Well there could only be one winner and with a clear majority it was Midcounties Co-operative. They have been consistently innovative over the last few years doing the usual retail things, food, pharmacy, travel and funerals but also launching the fast growing Co-op Energy and also developing a significant presence in child care.

Midcounties first amongst equals.

Tuesday, 2 June 2015

Co-op Party Lives to Fight Another Day




There was a letter in the Morning Star recently asking what had happened to the Co-operative Party? Well at the recent Co-operative Group AGM they won a spectacular victory to maintain the Group’s subscription to the Party.

Given the size of the Group the loss of this subscription could have been catastrophic.

There is no doubt that the Party ran a very imaginative campaign in favour of keeping the link. Under the strap line Not Just Shoppers Pioneers it was simultaneously informative, entertaining and serious. It stood out compared with Labour’s limp general election campaign which ran at roughly the same time.

One former Labour and Co-operative member must wish that instead of the Co-op Party fighting for its life with the Co-operative Group membership it had been running the election campaign in Morley and Outwood.  One wonders what the skills and resources expanded on this campaign could have contributed to winning the just 422 votes needed to retain Ed Balls seat.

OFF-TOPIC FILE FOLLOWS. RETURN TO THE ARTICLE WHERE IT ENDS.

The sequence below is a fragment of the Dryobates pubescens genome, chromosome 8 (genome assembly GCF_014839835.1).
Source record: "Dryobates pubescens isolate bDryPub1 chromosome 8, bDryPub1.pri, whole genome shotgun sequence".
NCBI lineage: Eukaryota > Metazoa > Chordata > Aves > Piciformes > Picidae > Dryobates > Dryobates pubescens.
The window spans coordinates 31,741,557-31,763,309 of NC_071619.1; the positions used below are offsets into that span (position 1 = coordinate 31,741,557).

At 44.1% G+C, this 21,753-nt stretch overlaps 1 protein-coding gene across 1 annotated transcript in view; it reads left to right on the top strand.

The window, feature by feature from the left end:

This result in the Co-op Group is a tremendous achievement for Co-op Party general secretary Karen Christiansen. She has made some bold decisions and the whole process has raised the profile and significance of the Party within the co-operative movement and in politics generally. She more than held her own when being quizzed by Andrew Neil on the Daily Politics.

The debate at the group AGM about political funding was quite interesting there is clearly a resistance to simply donating money to political parties. There was a lot of passionate support however for the link with the Co-op Party. Most of the serious criticism was not about whether the Co-operative movement should have a political voice but hat form it should take.

Given the contemporary political fragmentation the link with the Labour Party is clearly an issue. Particularly in Scotland where there exists a quite effective cross-party group supporting co-operative and mutual enterprise.

Some of the issues raised should really be raised at the Co-op Party’s own conference. When that takes place later this year it will surely be a lively event with a rich agenda. And most importantly the Co-operative Group now needs to play a full role ensuring that it gets out of that relationship what it needs both in support of co-operation generally and in the interests of its own businesses.

Something that stands out given the intellectual self-destruction of the Labour Party is for the Co-operative Party to have a more substantial input into how we develop the Co-operative message and take it into the UK Parliament, the other devolved administrations and into local government.

At Co-ops UK we have done some thinking about this message. When we looked at Co-operative identity in seeking an overarching narrative that won the support of our members and offered external audiences a persuasive argument for co-operatives by far the strongest element was ownership. Ownership rather than fairness, ethics, community, or even membership is seen as the USP for co-operatives.